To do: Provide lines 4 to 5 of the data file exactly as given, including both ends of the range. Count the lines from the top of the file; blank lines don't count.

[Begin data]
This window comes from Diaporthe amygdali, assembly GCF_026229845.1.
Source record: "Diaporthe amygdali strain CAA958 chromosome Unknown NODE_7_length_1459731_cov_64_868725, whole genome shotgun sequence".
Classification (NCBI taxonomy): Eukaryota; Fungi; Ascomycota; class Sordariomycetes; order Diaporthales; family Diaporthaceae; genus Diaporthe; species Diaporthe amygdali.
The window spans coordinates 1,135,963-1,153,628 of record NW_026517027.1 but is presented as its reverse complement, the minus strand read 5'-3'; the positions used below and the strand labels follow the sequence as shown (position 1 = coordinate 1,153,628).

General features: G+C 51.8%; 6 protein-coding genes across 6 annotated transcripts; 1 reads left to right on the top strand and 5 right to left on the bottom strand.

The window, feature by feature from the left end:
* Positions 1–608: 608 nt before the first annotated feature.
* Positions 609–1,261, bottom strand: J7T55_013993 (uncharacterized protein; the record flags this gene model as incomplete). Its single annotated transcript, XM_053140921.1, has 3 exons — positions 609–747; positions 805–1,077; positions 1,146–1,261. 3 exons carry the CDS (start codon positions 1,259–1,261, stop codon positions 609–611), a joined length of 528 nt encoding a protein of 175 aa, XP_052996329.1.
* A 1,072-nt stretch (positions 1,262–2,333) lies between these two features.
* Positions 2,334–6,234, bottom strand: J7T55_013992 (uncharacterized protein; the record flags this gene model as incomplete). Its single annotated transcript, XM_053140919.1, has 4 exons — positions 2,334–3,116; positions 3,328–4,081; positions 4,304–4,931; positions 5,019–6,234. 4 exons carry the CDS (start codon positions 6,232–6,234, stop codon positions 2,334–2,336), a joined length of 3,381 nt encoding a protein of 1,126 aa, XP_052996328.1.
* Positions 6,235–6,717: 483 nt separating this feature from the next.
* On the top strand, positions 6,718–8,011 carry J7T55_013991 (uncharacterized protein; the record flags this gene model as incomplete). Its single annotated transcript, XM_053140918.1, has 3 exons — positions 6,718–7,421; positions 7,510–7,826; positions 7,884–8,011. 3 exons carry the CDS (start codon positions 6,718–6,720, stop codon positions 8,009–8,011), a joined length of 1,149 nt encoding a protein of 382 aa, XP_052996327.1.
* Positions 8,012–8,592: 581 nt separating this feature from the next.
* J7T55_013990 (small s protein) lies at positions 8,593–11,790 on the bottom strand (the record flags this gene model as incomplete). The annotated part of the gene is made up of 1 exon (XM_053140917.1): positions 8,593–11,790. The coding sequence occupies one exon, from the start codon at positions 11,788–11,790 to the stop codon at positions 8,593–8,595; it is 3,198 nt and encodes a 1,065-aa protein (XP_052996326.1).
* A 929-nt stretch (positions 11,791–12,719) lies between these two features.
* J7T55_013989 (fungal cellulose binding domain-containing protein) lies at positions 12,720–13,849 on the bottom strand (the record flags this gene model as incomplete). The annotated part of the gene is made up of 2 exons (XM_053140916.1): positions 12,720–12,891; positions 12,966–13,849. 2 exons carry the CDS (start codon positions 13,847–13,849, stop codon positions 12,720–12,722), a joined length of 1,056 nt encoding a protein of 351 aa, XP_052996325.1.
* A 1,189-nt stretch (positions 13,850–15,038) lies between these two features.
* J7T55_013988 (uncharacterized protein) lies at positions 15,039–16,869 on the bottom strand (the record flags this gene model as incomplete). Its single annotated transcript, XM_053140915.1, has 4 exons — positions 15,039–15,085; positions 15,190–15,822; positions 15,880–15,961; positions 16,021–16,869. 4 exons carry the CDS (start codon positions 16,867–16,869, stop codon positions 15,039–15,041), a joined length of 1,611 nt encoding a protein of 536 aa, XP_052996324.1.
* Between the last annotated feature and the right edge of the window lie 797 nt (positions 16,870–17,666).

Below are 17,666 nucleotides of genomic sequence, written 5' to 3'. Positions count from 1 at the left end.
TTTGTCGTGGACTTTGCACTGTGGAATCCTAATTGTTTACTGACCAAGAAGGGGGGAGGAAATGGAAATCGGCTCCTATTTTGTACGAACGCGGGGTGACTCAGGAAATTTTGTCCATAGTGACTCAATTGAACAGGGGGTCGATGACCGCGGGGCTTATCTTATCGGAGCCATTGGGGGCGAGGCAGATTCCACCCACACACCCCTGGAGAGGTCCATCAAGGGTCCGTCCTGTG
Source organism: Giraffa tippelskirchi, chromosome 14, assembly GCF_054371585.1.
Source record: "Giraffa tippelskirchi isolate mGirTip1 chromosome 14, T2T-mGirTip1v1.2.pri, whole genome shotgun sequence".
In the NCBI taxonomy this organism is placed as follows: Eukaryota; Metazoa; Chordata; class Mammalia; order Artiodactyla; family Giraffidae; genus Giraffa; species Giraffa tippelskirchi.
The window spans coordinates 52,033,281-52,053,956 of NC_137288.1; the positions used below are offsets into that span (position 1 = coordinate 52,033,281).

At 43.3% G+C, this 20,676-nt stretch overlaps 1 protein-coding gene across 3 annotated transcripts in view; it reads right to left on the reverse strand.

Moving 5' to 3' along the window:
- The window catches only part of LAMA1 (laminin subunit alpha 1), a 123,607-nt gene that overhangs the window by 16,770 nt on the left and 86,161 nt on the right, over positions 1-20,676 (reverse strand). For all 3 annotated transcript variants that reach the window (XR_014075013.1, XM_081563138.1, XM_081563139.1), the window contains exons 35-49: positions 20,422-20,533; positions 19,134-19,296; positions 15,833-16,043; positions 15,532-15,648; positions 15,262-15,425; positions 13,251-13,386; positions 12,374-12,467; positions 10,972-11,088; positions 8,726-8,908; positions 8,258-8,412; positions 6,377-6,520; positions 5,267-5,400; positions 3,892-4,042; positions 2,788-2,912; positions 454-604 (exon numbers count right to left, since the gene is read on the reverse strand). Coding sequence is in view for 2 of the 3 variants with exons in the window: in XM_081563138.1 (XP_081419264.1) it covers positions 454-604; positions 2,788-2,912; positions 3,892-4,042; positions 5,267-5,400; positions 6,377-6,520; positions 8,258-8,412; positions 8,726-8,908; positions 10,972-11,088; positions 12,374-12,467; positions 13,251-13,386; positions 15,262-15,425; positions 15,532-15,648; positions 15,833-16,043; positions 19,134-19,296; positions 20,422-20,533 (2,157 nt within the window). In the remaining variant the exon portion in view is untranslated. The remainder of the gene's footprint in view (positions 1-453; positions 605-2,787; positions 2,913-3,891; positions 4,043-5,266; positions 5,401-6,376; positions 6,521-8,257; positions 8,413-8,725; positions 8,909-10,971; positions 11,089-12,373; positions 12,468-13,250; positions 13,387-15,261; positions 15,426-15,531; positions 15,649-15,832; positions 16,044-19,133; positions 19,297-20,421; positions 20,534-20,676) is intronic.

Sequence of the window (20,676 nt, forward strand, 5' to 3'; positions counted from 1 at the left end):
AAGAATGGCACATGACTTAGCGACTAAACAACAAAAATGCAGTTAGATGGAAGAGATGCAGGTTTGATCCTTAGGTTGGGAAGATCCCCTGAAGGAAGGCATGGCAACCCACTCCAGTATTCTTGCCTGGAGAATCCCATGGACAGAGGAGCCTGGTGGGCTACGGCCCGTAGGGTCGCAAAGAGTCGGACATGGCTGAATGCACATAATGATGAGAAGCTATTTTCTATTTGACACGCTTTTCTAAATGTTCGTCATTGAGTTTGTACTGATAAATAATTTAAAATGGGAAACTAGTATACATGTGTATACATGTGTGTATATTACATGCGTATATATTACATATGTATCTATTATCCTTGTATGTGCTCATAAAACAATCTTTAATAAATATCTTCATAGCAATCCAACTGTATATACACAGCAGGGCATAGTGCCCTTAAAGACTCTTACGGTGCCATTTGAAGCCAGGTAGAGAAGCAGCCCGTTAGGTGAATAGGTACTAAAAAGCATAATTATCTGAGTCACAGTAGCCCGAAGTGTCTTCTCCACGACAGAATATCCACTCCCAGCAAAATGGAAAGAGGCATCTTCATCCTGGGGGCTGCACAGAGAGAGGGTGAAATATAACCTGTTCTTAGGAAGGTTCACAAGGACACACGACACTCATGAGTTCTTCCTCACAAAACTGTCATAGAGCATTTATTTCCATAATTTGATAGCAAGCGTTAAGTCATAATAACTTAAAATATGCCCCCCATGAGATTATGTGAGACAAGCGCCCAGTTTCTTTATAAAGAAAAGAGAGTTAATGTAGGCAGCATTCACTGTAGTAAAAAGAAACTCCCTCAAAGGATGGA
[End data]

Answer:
The window spans coordinates 1,135,963-1,153,628 of record NW_026517027.1 but is presented as its reverse complement, the minus strand read 5'-3'; the positions used below and the strand labels follow the sequence as shown (position 1 = coordinate 1,153,628).

General features: G+C 51.8%; 6 protein-coding genes across 6 annotated transcripts; 1 reads left to right on the top strand and 5 right to left on the bottom strand.